Stimulant Khat Banned In United Kingdom
The ban sent khat businesses both at home and abroad scrambling for ways to make up the loss of income.
A plant-based stimulant from Somalia has been given Class C status in Britain, making the drug illegal in the UK.
The ban on the stimulant known as khat went into effect yesterday, despite the fact that official advisers for the UK government determined that the drug should not have any classification. But Home Secretary Theresa May noted that despite the recommendation of the Advisory Council on Misuse of Drugs, their findings had an “absence of robust evidence.” She also cited that all of Northern Europe, in addition to the U.S. and Canada, have also banned the drug.
Khat is typically chewed and gives users feelings of being more alert, talkative, and happy after taking it. A government minister said the ban on khat will keep the UK from becoming a hub to traffic the drug to other countries where it is also illegal. The effects of the ban are being felt both locally and internationally. Thirty businesses in the city of Bristol which sold khat reported they may have to close, while Somalian khat exporters have said the sudden ban has left them scrambling to find a new way to feed their families.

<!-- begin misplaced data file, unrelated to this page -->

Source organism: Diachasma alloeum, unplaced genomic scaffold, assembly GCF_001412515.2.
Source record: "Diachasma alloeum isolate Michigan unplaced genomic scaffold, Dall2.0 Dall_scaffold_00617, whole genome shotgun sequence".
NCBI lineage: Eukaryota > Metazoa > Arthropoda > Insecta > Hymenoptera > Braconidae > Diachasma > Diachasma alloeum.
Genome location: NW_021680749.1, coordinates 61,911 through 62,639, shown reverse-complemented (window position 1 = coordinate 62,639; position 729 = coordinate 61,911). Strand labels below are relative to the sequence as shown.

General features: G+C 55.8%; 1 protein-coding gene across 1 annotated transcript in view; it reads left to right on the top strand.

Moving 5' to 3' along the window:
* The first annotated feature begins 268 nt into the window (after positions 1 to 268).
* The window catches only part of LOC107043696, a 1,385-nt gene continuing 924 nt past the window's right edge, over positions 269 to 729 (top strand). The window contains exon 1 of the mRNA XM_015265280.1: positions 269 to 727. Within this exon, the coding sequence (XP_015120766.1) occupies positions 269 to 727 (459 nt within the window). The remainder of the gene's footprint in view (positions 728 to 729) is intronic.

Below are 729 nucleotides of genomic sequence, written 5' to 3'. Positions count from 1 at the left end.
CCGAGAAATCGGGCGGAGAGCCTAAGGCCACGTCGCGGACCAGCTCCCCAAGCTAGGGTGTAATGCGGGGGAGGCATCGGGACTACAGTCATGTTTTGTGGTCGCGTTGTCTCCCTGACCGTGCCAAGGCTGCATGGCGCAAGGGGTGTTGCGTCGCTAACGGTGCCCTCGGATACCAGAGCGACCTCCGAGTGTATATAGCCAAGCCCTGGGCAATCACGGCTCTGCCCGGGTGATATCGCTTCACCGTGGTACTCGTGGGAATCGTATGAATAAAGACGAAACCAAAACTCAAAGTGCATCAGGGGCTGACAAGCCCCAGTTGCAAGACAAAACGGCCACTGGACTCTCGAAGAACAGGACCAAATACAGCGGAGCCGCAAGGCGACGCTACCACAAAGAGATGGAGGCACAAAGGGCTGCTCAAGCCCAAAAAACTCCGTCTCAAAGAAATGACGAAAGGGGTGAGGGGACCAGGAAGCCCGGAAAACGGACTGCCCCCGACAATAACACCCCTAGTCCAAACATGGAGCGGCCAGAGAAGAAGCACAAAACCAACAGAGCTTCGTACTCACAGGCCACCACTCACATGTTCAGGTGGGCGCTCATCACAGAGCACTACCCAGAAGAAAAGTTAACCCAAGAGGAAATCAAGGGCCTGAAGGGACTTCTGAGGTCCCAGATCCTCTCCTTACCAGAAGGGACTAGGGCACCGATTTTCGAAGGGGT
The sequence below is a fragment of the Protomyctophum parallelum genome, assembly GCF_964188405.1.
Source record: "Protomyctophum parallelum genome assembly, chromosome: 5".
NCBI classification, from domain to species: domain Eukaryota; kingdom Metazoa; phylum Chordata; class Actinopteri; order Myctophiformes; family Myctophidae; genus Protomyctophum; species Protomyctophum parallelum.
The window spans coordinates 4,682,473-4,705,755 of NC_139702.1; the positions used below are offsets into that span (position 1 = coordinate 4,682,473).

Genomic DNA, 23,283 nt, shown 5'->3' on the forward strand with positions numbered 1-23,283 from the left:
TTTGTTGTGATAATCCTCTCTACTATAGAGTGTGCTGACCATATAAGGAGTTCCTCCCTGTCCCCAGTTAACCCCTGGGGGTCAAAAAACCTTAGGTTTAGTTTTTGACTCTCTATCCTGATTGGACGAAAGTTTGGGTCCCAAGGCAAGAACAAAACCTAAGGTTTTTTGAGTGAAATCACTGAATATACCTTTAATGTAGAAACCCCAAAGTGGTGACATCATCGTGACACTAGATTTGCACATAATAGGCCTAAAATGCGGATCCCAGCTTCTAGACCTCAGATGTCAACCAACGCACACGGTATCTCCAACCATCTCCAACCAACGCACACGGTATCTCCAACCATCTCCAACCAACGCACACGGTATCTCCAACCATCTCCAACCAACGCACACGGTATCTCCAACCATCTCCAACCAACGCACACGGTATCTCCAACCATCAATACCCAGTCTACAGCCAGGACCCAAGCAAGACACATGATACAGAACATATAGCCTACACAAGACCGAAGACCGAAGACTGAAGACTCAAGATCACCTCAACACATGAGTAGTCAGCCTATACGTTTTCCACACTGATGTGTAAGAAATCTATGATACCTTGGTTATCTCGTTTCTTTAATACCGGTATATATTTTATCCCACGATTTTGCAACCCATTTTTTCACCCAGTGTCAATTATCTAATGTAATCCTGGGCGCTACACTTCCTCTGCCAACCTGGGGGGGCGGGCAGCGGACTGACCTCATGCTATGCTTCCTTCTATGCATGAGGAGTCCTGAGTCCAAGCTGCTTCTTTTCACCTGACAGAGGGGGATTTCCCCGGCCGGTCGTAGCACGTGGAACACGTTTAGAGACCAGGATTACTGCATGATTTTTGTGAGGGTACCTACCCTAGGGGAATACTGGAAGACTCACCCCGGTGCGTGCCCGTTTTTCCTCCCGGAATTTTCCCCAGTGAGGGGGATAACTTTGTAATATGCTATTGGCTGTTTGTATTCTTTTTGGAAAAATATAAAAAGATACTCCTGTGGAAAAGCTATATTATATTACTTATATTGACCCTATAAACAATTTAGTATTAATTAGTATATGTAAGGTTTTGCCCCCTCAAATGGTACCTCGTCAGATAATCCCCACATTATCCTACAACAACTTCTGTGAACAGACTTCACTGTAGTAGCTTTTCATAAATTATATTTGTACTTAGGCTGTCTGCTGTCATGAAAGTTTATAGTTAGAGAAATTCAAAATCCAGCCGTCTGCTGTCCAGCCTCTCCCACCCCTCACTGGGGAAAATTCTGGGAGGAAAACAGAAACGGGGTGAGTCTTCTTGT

Danny Kushlick, director of Transform Drug Policy Foundation, a charitable think tank campaigning for the legal regulation of drugs, said it was unclear why the British government is singling out the stimulant. "Yet again the government has ignored the advice of its experts and prohibited another drug," he said. "As ever, it will serve to create a new income stream for organized crime. At the same time it will unnecessarily criminalize a minority group of Somalis and Yemenis, and deprive producers overseas of much needed legitimate revenue."
Those found with khat for personal use will be fined roughly $100, while those caught trying to distribute could receive a jail sentence of up to 14 years.